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August 23, 2023

Pennsylvania State Police must disclose how it monitors social media, court rules

The ACLU hailed the ruling as 'a win for transparency.' The organization will get to review an unredacted version of the policy six years after requesting it

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Supreme Court State Police Frank Piscani/Imagn Content Services, LLC

The Pennsylvania State Police must disclose its policy for monitoring social media to the American Civil Liberties Union of Pennsylvania, the state Supreme Court ruled Tuesday.

The Pennsylvania State Police cannot hide from the public its policy for social media monitoring, the state Supreme Court ruled. 

The 4-2 decision, issued Tuesday, allows the American Civil Liberties Union of Pennsylvania to review an unredacted version of the policy six years after it requested it. The ruling potentially brings a long legal battle that included two appeals to the state Supreme Court to a close. 

"Today's ruling is a win for transparency and the public's right to hold government accountable through the use of the state's open records law," said Andrew Christy, a senior staff attorney at the ACLU of Pennsylvania. "It is dangerous for a powerful government entity like the state police to operate in darkness, especially when they are monitoring protected free speech by everyday Pennsylvanians without the public knowing how and why it engages in that surveillance." 

State Police officials said that they are still reviewing the Supreme Court's opinion.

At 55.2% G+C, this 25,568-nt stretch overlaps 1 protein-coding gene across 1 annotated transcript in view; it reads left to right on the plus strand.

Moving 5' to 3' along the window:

All four of the Democratic justices supported the majority decision; the two Republican justices dissented, the Associated Press reported. 

The ACLU requested the policy through the state's Right To Know Law in March 2017. It received a heavily-redacted version of the nine-page document, with several pages completely blacked out. At the time, the state police cited the law's "public safety exception," which allows agencies to deny requests for information that would jeopardize public safety. State police argued that the social media monitoring policy would undermine the effectiveness of its investigations. 

The ACLU filed an appeal to the Office of Open Records, which examined an unredacted version of the policy. The office found that the arguments made by state police were not supported by the policy's text, which it described as internal, administrative procedures that would not alter a trooper's ability to investigate. 

That decision was overruled by a panel of three Republican Commonwealth Court judges, which found that the state police needed to show the public safety risk posed by disclosing the full policy. But the court also ruled that the analysis given by Major Douglas Burig, the agency's head of criminal investigations, met that requirement. 

The ACLU later appealed that ruling to the state Supreme Court, which found that the lower court had erred in its decision because it had not reviewed the unredacted policy. 

After examining it, the Commonwealth Court found that it could not determine whether the policy's disclosure would threaten public safety, but that careful consideration of the record was important in "police matters." It sent the case back to the Office of Open Records, prompting another appeal from the ACLU to the Supreme Court. 

In this appeal, the ACLU argued that law enforcement agencies are not afforded special status in responding to records requests and that "sending the case back to Square One" would encourage agencies to use vague statements to prolong legal battles over open records requests. 

In Tuesday's ruling, the Supreme Court ruled the Commonwealth Court should not have given state police a new opportunity to argue the risks of disclosing the policy by sending the case back to the Office of Open Records. In the opinion, Justice David Wecht wrote that "we must, and we do, bring this six-year quest for transparency to an end."

But not all of the justices viewed the case in that light. 

"I find the majority's push for expediency particularly troubling in a case, as here, where the agency raises a credible claim under the public safety exception," Justice Sallie Mundy wrote in her dissent. "Where the potential risk is jeopardizing public safety, I would err on the side of caution and favor careful consideration rather than expediency."